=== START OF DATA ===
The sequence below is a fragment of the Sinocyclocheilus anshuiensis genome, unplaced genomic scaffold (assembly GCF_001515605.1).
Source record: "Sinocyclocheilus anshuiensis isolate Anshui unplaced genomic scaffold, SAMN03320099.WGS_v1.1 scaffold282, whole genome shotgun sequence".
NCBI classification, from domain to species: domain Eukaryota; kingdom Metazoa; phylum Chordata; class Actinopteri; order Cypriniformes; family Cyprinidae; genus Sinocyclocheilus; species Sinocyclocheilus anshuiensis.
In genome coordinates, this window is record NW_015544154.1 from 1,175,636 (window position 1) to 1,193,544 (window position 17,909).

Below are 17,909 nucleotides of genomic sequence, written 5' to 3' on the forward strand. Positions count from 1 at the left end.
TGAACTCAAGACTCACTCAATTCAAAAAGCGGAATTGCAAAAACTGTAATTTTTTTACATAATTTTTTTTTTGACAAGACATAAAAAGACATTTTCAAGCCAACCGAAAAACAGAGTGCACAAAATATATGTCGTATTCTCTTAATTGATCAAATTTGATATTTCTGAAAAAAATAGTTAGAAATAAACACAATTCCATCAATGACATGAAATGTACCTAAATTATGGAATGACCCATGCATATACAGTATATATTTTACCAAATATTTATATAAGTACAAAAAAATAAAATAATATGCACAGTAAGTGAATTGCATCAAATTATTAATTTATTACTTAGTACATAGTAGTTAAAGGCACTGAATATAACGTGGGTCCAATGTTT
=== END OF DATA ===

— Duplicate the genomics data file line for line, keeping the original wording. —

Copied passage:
The sequence below is a fragment of the Sinocyclocheilus anshuiensis genome, unplaced genomic scaffold (assembly GCF_001515605.1).
Source record: "Sinocyclocheilus anshuiensis isolate Anshui unplaced genomic scaffold, SAMN03320099.WGS_v1.1 scaffold282, whole genome shotgun sequence".
NCBI classification, from domain to species: domain Eukaryota; kingdom Metazoa; phylum Chordata; class Actinopteri; order Cypriniformes; family Cyprinidae; genus Sinocyclocheilus; species Sinocyclocheilus anshuiensis.
In genome coordinates, this window is record NW_015544154.1 from 1,175,636 (window position 1) to 1,193,544 (window position 17,909).

Below are 17,909 nucleotides of genomic sequence, written 5' to 3' on the forward strand. Positions count from 1 at the left end.
TGAACTCAAGACTCACTCAATTCAAAAAGCGGAATTGCAAAAACTGTAATTTTTTTACATAATTTTTTTTTTGACAAGACATAAAAAGACATTTTCAAGCCAACCGAAAAACAGAGTGCACAAAATATATGTCGTATTCTCTTAATTGATCAAATTTGATATTTCTGAAAAAAATAGTTAGAAATAAACACAATTCCATCAATGACATGAAATGTACCTAAATTATGGAATGACCCATGCATATACAGTATATATTTTACCAAATATTTATATAAGTACAAAAAAATAAAATAATATGCACAGTAAGTGAATTGCATCAAATTATTAATTTATTACTTAGTACATAGTAGTTAAAGGCACTGAATATAACGTGGGTCCAATGTTT